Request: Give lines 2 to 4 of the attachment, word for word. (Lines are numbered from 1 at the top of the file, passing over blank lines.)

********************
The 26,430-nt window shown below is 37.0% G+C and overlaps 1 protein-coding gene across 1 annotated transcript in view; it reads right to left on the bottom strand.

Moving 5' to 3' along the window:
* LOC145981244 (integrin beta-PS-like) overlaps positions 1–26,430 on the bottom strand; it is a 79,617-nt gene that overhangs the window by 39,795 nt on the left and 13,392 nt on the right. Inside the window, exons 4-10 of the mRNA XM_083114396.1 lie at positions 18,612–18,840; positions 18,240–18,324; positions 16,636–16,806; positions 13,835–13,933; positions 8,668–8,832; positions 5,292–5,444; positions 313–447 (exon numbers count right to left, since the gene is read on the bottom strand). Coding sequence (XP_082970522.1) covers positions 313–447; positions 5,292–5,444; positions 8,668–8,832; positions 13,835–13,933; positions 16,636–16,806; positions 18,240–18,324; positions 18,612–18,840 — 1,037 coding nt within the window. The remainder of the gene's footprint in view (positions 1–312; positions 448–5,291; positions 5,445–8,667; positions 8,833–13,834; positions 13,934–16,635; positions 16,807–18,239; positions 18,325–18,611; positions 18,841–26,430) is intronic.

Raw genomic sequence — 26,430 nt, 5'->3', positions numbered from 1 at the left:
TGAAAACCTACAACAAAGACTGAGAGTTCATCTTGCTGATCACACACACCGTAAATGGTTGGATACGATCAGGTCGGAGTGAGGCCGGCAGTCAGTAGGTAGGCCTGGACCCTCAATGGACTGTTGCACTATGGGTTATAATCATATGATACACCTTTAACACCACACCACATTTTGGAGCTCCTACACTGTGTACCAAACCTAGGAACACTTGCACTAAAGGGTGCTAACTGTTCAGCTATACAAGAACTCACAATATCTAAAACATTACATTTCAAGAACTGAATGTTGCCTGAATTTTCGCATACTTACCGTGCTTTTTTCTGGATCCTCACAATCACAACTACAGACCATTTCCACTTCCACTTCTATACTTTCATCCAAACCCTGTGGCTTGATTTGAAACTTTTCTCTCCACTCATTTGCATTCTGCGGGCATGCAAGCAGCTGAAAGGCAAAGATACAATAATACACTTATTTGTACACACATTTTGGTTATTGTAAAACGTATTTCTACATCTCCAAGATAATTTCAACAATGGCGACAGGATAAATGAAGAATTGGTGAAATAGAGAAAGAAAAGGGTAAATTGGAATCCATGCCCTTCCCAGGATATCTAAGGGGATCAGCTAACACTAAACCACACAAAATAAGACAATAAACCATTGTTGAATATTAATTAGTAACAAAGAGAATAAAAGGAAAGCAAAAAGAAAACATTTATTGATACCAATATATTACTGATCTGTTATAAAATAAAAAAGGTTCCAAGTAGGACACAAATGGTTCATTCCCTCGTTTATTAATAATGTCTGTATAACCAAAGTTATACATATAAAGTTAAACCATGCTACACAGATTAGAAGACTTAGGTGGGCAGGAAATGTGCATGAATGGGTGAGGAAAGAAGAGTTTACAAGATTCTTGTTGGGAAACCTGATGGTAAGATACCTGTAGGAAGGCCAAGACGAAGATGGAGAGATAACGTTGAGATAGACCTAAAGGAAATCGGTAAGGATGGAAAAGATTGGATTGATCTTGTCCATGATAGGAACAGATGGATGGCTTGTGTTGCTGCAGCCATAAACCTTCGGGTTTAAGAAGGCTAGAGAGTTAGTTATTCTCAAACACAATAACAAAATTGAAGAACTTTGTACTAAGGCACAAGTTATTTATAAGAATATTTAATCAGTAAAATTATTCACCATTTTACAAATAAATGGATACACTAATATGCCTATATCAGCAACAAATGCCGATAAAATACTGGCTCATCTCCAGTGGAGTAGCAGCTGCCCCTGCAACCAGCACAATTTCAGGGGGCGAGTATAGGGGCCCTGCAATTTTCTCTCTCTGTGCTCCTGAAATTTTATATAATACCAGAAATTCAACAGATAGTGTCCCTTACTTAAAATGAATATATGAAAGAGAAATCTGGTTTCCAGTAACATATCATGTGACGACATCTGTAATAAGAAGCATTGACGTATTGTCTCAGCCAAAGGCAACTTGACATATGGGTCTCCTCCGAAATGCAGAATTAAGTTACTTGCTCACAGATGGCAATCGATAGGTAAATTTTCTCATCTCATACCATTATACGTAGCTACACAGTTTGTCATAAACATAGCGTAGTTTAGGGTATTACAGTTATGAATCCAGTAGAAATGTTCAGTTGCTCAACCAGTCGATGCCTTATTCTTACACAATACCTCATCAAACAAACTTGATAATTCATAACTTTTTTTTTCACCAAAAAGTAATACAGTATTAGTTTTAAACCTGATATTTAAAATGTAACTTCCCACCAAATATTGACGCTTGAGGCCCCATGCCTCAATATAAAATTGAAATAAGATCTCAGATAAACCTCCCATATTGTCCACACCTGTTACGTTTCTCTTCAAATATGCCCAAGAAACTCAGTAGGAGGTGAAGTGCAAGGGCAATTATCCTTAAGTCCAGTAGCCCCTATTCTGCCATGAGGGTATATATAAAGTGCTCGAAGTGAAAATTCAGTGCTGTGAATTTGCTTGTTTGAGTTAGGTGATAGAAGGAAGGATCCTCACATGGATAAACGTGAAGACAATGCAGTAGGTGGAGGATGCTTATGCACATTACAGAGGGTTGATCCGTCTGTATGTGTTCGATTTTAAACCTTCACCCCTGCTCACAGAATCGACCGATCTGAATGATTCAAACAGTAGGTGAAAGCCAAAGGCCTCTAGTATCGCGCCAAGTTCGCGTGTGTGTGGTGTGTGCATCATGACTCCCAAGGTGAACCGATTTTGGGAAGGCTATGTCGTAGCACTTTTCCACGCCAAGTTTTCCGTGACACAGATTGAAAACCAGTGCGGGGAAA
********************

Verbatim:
Moving 5' to 3' along the window:
* LOC145981244 (integrin beta-PS-like) overlaps positions 1–26,430 on the bottom strand; it is a 79,617-nt gene that overhangs the window by 39,795 nt on the left and 13,392 nt on the right. Inside the window, exons 4-10 of the mRNA XM_083114396.1 lie at positions 18,612–18,840; positions 18,240–18,324; positions 16,636–16,806; positions 13,835–13,933; positions 8,668–8,832; positions 5,292–5,444; positions 313–447 (exon numbers count right to left, since the gene is read on the bottom strand). Coding sequence (XP_082970522.1) covers positions 313–447; positions 5,292–5,444; positions 8,668–8,832; positions 13,835–13,933; positions 16,636–16,806; positions 18,240–18,324; positions 18,612–18,840 — 1,037 coding nt within the window. The remainder of the gene's footprint in view (positions 1–312; positions 448–5,291; positions 5,445–8,667; positions 8,833–13,834; positions 13,934–16,635; positions 16,807–18,239; positions 18,325–18,611; positions 18,841–26,430) is intronic.

Raw genomic sequence — 26,430 nt, 5'->3', positions numbered from 1 at the left: